Select this course and you will see a brief greeting. There’s a link to the Bookhenge 2011 Wiki, but before you even think of going there – please read the Waiver and Consent Form. This is simply an official notification that you are going to be working on the open Web, blogging, tweeting, creating with Web 2.0 tools and that 99% of your work is public. The other 1% is what you’ll share in your reflections and self-assessments in your Reflective Assessment Process (RAP) with me. Also, the form addresses the value of your class contributions to not just our class but other educators. If you have any questions, then call/text me (919.247.7955) or email (decrissm@ncsu.edu).

The only other reason to visit the Moodle course after you’ve addressed the Waiver and Consent Form is to check for classmates’ emails (in Profiles under Participants). These we will not share on the open Web.

So you’re ready then to check out our Bookhenge 2011 Wiki, our course website. Again, you’ll find the link in the Moodle.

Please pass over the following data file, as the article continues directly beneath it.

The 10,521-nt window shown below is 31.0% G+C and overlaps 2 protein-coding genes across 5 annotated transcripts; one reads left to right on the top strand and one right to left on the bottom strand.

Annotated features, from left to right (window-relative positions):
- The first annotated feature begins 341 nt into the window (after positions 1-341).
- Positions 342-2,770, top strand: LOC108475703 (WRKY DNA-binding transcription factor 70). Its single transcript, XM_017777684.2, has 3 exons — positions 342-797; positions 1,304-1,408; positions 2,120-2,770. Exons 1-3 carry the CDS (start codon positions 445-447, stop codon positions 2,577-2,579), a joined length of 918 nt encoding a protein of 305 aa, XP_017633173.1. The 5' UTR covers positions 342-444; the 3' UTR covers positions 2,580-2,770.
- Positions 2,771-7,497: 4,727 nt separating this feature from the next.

I’ll paste a screen save of the Bookhenge 2011 Wiki Homepage so you can begin to learn your way around.

See ***Orientation*** for this week's Action Items!

3. Orientation – Activities/Action Items – Aug. 17 – Aug. 23

You’ll have this first week to become familiar with the course space, introduce yourself, and begin to get to know our colleagues in the course. I’ll list the ten Activities/Action Items for the Orientation period here and you can learn more in Orientation under the Navigation frame (right side) under Course Plan of Action or ***Orientation***.

Please complete the first two items, Sign Waiver & Consent Form and Send Check-In Message by 11:59 tonight, Wednesday, Aug. 17, so I’ll know that you’ve received this message and can begin work.

Action Items:
(Due Aug. 17) __ Sign Waiver & Consent Form (Moodle)
(Due Aug. 17) __ Send Check-In Message (email decrissm@ncsu.edu)
__ Review Syllabus and tweet questions (Bookhenge2011 Wiki/Twitter #Bookhenge)
__ Design Personal Trading Card (WallWisher)
__ Record Journey Book Reflection on Class VoiceThread (VoiceThread)
__ Join Class Diigo Bookmarking Group (Diigo)
__ Complete Funds of Knowledge Inventory. Tag & Tweet. (Blog & Twitter)
__ Schedule a personal conference (email decrissm@ncsu.edu)
__ Create a 3D virtual identity and begin to develop Second Life Multiple Intelligences.